Who is paying the bills?
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That’s a loaded question when it comes to Charlie Javice, the 31-year-old founder of financial aid site Frank, who is apparently running low on funds as she continues to fight multiple lawsuits against her.
Javice has been waiting for weeks to learn if JPMorgan Chase, which acquired Frank in 2021, will be forced to pay her legal fees. Javice claims that JPMorgan Chase terminated her employment at Frank without cause and should be required to pay her legal fees, costs, and expenses, according to her December claim against the bank.
The biggest source of Javice’s wealth was presumably her cut of the money she made from selling Frank for $175 million. But federal prosecutors are blocking Javice from accessing her payout from the sale. The transaction called for Javice to receive about $28 million cash for her interests in the startup, according to an April 21 Javice court filing. When the Frank sale closed in September 2021, Javice deposited about $21.4 million into three accounts, including two trusts, at JPMorgan. A third trust was set up to receive the remainder, about $7.3 million, which JPMorgan retained, the Javice court document said. After Javice was suspended from JPMorgan Chase in September 2022, she moved most of the funds to Signature Bank. The remainder she moved to Signature in February of this year, according to court filings. On March 10, when Silicon Valley Bank collapsed and Signature was feared to be next, Javice moved the funds to unnamed “major domestic institutions” in accounts that were then seized by the U.S. Attorney’s office, the Javice filing said.
It’s unclear whether the Feds have seized Javice’s apartment. In May 2021, just months before JPMorgan Chase acquired Frank, Javice bought a two-bedroom, two-and-a-half-bath condo in Miami Beach for $1.4 million, according to Miami-Dade property records. She financed the buy with a $1 million mortgage with JPMorgan Chase, according to Forbes. The U.S. Attorney’s office declined comment.
In April, federal prosecutors arrested Javice. She was released on a $2 million bond, which was guaranteed by two people and her Miami Beach condo, the bail agreement said. Javice must observe a 9 p.m. curfew deadline, which she is trying to extend to 11 p.m., according to court documents.
For her part, all along Javice has alleged that JPMorgan Chase manufactured a “for-cause termination in bad faith.” If she is found guilty, or if the court finds she shouldn’t have received the indemnification, Javice has agreed to pay the money back, according to her December lawsuit. Olivier Amar, Frank’s chief growth officer, has also sued the bank to cover his legal fees. On March 8, Kathaleen St. Jude McCormick, the Delaware Chancery Court judge overseeing the case, heard oral arguments from both sides, but she has yet to return a verdict. JPMorgan declined comment and Javice did not return messages requesting comment.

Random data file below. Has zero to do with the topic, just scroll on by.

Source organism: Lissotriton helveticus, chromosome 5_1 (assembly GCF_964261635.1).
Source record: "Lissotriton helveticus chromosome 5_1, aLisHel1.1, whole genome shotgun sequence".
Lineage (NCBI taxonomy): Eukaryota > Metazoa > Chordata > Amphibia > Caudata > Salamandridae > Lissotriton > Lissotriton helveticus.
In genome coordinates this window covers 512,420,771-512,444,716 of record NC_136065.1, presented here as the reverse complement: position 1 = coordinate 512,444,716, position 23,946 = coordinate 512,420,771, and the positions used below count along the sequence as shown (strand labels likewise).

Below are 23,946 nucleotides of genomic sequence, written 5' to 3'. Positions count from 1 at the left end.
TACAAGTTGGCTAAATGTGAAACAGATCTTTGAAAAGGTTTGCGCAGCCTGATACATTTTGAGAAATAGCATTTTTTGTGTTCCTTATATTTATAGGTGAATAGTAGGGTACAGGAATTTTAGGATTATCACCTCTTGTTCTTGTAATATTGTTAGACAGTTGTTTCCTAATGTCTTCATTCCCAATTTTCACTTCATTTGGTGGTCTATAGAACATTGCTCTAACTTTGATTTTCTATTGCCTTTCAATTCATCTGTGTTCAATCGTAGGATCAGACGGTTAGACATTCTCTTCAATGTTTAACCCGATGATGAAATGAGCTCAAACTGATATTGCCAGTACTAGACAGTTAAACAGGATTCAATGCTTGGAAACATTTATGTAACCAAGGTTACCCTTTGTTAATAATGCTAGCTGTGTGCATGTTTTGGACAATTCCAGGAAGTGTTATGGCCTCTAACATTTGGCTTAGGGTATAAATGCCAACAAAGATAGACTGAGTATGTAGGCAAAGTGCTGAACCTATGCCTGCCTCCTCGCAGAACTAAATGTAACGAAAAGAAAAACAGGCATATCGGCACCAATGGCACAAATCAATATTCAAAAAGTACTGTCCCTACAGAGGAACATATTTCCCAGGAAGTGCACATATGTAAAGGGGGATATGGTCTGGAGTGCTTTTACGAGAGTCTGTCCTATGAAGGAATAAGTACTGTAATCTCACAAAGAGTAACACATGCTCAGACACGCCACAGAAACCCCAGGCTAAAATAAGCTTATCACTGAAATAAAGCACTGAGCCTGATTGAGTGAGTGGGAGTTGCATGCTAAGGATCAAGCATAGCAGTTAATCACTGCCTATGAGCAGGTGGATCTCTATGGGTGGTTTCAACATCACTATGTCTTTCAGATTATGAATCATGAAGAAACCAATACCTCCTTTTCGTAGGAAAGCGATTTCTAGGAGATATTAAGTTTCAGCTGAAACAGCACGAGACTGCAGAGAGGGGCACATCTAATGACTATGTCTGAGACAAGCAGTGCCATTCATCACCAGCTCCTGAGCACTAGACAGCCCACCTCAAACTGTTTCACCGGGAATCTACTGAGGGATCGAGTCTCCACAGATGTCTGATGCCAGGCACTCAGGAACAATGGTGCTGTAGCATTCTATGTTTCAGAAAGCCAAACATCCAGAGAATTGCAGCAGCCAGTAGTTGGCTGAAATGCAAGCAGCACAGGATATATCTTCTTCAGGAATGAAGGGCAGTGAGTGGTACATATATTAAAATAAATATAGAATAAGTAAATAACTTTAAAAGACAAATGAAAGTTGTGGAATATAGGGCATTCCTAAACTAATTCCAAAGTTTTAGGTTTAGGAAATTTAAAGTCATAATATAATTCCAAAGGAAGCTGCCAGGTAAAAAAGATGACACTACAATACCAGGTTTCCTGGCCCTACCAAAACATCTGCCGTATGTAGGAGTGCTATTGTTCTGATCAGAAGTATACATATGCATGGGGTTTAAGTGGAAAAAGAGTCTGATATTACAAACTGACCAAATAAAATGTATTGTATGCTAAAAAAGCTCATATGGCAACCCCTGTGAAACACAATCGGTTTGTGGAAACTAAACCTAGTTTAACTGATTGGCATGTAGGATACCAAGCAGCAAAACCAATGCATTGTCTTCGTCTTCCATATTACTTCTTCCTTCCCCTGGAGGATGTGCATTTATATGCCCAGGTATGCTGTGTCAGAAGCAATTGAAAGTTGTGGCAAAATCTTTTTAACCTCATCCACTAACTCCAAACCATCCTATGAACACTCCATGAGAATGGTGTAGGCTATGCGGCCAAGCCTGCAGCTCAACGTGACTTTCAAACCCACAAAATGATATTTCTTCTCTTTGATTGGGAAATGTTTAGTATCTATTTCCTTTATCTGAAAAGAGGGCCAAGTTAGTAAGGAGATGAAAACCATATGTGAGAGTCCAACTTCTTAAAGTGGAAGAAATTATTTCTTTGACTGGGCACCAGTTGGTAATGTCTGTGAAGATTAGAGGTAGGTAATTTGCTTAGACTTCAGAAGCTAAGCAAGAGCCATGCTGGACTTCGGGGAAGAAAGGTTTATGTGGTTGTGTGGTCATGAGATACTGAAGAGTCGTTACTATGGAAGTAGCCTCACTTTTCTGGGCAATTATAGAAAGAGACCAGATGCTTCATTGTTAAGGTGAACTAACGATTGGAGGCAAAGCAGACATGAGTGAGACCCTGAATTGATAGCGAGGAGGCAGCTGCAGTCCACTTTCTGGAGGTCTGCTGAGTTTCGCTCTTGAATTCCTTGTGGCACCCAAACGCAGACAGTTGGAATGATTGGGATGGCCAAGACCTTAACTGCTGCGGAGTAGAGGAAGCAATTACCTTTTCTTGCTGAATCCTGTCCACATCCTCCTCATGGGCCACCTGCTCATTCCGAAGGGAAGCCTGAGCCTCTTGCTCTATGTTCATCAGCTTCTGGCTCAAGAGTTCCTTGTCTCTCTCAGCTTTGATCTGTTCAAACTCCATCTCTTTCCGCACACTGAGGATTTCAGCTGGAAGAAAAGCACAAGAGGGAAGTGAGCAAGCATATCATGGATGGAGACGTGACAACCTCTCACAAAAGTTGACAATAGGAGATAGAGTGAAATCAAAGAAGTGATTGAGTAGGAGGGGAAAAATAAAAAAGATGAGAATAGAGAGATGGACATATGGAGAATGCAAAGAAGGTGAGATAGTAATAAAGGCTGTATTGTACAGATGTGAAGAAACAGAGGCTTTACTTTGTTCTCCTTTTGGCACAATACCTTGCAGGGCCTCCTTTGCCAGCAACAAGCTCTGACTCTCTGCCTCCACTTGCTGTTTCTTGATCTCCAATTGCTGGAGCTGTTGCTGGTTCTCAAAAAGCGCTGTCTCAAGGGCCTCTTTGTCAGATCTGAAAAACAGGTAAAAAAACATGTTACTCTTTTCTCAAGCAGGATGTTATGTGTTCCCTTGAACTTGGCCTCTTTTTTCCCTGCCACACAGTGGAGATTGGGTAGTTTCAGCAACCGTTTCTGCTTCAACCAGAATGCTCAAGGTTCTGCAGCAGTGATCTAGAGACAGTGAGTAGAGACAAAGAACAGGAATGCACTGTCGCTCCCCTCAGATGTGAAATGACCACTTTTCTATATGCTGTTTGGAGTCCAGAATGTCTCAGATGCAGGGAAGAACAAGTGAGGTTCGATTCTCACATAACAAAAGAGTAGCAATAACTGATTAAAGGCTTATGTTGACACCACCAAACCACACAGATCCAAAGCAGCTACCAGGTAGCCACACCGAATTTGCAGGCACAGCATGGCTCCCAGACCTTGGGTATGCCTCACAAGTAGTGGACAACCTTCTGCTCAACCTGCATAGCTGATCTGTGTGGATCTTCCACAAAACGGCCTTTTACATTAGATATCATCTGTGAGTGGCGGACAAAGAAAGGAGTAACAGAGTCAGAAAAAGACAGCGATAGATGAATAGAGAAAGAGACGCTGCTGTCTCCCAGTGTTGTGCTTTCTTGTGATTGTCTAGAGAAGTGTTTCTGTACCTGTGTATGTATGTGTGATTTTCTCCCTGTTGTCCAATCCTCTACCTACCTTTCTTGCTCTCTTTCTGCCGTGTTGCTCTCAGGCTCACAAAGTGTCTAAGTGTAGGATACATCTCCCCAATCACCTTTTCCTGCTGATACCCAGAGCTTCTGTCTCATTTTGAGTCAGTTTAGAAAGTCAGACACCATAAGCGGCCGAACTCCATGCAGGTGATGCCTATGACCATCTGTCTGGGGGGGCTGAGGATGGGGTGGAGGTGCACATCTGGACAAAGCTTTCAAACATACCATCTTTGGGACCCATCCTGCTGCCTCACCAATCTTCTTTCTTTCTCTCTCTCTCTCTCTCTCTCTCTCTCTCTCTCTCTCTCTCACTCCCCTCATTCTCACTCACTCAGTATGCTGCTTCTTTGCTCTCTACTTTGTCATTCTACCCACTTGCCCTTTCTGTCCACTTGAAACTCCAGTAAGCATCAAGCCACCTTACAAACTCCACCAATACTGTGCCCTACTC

Since December, Javice has sought to speed the resolution of her claim to get her legal fees paid. But the wait is expensive. “Ms. Javice faces numerous impending deadlines for which she is incurring substantial expense,” said Michael Barlow, an attorney with law firm Abrams & Bayliss, in an April 12 letter to Judge St. Jude McCormick.
Certain financial institutions have frozen Javice’s bank accounts, including her brokerage account that contained a majority of her available funds, Barlow said. Last week, Javice said that federal prosecutors in April seized her assets and have blocked her from accessing them, according to an April 21 court filing.
“As a result, Ms. Javice’s ability to access funds to enforce her advancement rights, to defend herself in the Delaware Federal Action, and to defend the DOJ and SEC Actions, has become imperiled,” Barlow said in the letter.
Javice does indeed have many legal bills. After she filed her initial complaint against JPMorgan Chase on Dec. 20, the bank turned around and sued her days later in Delaware district court for securities fraud. JPMorgan Chase claims the entrepreneur lied about the number of customers Frank had when it acquired the startup in September 2021 for $175 million. Javice allegedly told JPMorgan Chase that Frank had 4.25 million customers, but in reality, the company had about 300,000, according to JPMorgan Chase’s version of events as spelled out in legal documents.
The most serious complaint against Javice is from the Department of Justice, which filed criminal charges against the young executive in April. The DOJ claimed she “falsely and dramatically” inflated the number of customers Frank had in order to induce JPMorgan to buy the startup. Federal prosecutors slapped Javice with separate counts of conspiracy to commit wire and bank fraud, wire fraud, and bank fraud, each of which carries a maximum sentence of 30 years in prison, according to the lawsuit. She was also charged with one count of securities fraud, which carries a maximum sentence of 20 years in prison. The Securities and Exchange Commission, in a separate lawsuit, charged Javice with fraud for making “numerous misrepresentations” about Frank’s users.
Javice has also picked a legal heavy hitter to defend her in the JPMorgan Chase fraud lawsuit and before the DOJ. Alex Spiro, a partner at law firm Quinn Emanuel Urquhart & Sullivan who is known as Elon Musk’s personal attorney, is representing her.
Expect Javice to continue fighting, at least until the judge decides whether she must pay her own legal fees.
This story was originally featured on Fortune.com
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